30. Eighteen years ago this month, my husband Craig Lee and I had the good fortune to meet Doug and Kristine, and visit their home in Patagonia. We carry with us indelible memories of the remarkable farm they had established in such a wild place. The structures were stunningly beautiful and thoughtfully constructed, so they looked as though they had been there for a century. Kristine’s garden was thriving in the austral summer, thanks to her nurturing and the well-designed system of cold frames and raised beds. But what Craig and I still talk about was their commitment to the people with whom they shared that landscape. Doug was eager to show us the bee-keeping and honey producing operation he had launched to bring money to his neighbors. Kristine was encouraging the local women to use the wool from their sheep to produce knitted attire that would appeal to the tourists that were beginning to come to the area as a result of the Tompkins’ creation of Pumalin National Park. Craig and I were the first people to stay at the new accommodations Doug had built at Calleta Gonzalo to attract more visitors. Oh, and we also will never forget the terrifying and stomach turning flights with Doug in his 2 seater stunt plane as he showed us the geographic and mental expanse of his preservation vision. Thanks Doug for those memories, the fascinating debates, and the incredible legacy.

  31. xgabara

    Just watched a PBS story about him – great man

  32. Alejandro Salazar

    Please accept my deepest sympathies for the sudden death of Douglas Tompkins, nevertheless his legacy will survive him deep into the future, regards.

  33. Juliet Yenglin


    I was a volunteer for Conservacíon Patagonica at the beginning of 2014 (during the first condor release). I spoke with you on a couple of occasions, and will always believe that my time in the park and with the community that comprised the park was one of the most influential times in my life. You and your family are in my thoughts during this time. Your work, and Doug’s work and contributions to the world and wilderness is incredible. Take good care.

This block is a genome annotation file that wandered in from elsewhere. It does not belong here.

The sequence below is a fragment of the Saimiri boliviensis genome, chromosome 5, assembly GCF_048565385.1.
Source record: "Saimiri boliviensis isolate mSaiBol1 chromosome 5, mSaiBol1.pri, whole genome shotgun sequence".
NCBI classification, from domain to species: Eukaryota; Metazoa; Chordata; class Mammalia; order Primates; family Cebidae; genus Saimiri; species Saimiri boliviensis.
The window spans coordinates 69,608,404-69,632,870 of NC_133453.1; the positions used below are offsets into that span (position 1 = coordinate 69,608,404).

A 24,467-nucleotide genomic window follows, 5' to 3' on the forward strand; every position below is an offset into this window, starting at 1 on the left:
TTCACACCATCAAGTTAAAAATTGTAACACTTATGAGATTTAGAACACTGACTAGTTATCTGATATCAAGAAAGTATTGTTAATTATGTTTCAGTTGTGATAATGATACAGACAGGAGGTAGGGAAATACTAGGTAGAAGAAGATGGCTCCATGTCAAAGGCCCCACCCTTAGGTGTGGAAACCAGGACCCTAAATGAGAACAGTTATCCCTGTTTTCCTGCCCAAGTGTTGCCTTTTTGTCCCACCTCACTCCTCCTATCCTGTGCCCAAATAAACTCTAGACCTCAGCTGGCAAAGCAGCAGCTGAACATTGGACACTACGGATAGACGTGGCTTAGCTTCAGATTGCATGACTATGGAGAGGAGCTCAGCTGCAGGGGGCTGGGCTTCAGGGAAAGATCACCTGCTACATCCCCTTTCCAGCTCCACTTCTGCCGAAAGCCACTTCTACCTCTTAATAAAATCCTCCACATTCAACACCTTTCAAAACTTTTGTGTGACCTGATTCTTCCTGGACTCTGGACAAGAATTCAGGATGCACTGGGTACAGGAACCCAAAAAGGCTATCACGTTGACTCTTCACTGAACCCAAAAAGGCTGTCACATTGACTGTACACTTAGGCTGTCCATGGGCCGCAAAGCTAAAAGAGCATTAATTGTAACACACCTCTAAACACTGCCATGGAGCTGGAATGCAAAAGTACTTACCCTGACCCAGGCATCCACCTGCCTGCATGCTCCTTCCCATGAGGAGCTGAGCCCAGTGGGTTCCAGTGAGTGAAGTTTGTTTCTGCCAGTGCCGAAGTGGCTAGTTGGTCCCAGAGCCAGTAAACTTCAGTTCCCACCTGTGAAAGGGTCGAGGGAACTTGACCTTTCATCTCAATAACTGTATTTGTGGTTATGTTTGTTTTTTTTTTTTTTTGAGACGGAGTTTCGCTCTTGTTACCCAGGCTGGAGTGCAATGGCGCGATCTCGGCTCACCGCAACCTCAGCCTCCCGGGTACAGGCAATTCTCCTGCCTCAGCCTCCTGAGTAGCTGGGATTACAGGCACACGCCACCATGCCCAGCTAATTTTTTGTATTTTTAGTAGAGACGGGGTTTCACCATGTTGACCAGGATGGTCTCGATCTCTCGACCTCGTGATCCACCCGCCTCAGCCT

Twilight deepens
    the wordless things
    I know

    Francis Povad

  34. Amalia Paredes

    An incredible human being, it’s a huge loss for our planet. He leaves a great example on how one person can do a lot to preserve nature. May he rest in peace. Love for his family.

  35. Me

    To all of the family: wishing you peace as you grieve this loss.

  36. francesca Ciancutti

    Dearest Kristine and family of Doug,
    I send deepest condolences to you and us all for Doug’s passing over. I am so incredibly grateful for the protection of Motherlife that has occurred through you and Doug’s grace!!!!!! Being 1/2 Chilean and a friend of Rick Klein’s through forest activism of the Emerald region I hope to one day visit Pumalin Park with my husband and Chilean family of the Araucania region. VIVA la WILDNESS!!! XOXOX Francesca

  37. So sorry for your tremendous loss. What an amazing life lived and huge inspiration to me, and many others I’m sure, hoping to change the ecological consciousness of our fellow citizens. Leading by example is one of the best ways to do this of course, and Douglas certainly lived that ethos. One of the true greats.

  38. Andy Page

    Incredibly sad news for those of us that see the world needs champions like Doug. With all the negative things going on in the world we need some light at the end of the tunnel. After travelling the carreta austral 2 years ago by bike, and seeing what Doug was trying to do, gave me that hope, It needs people with money and power that see the light, trouble is that combination is a one in a million chance.
    Condolences to his wife Kris, hope she can find the spirit to overcome his loss to the nature he was protecting and carry on the fight for the rest of us,
    most of us who do lots of talking but no action.

  39. Martin Aboitiz

    Sustaining his legacy is now our challenge.

    Live on Doug!

  40. Marcela Pérez Y.

    GRANDE DOUG!!! GRANDE KRISTINE!! porque sigues siendo su compañera activamente, con el mismo espíritu que heredas de él. ADELANTE CON TODO EL EXITO QUE SE MERECE SU OBRA Y QUE SU LEGADO TRASCIENDA GENERACIONES…! Un abrazo del alma.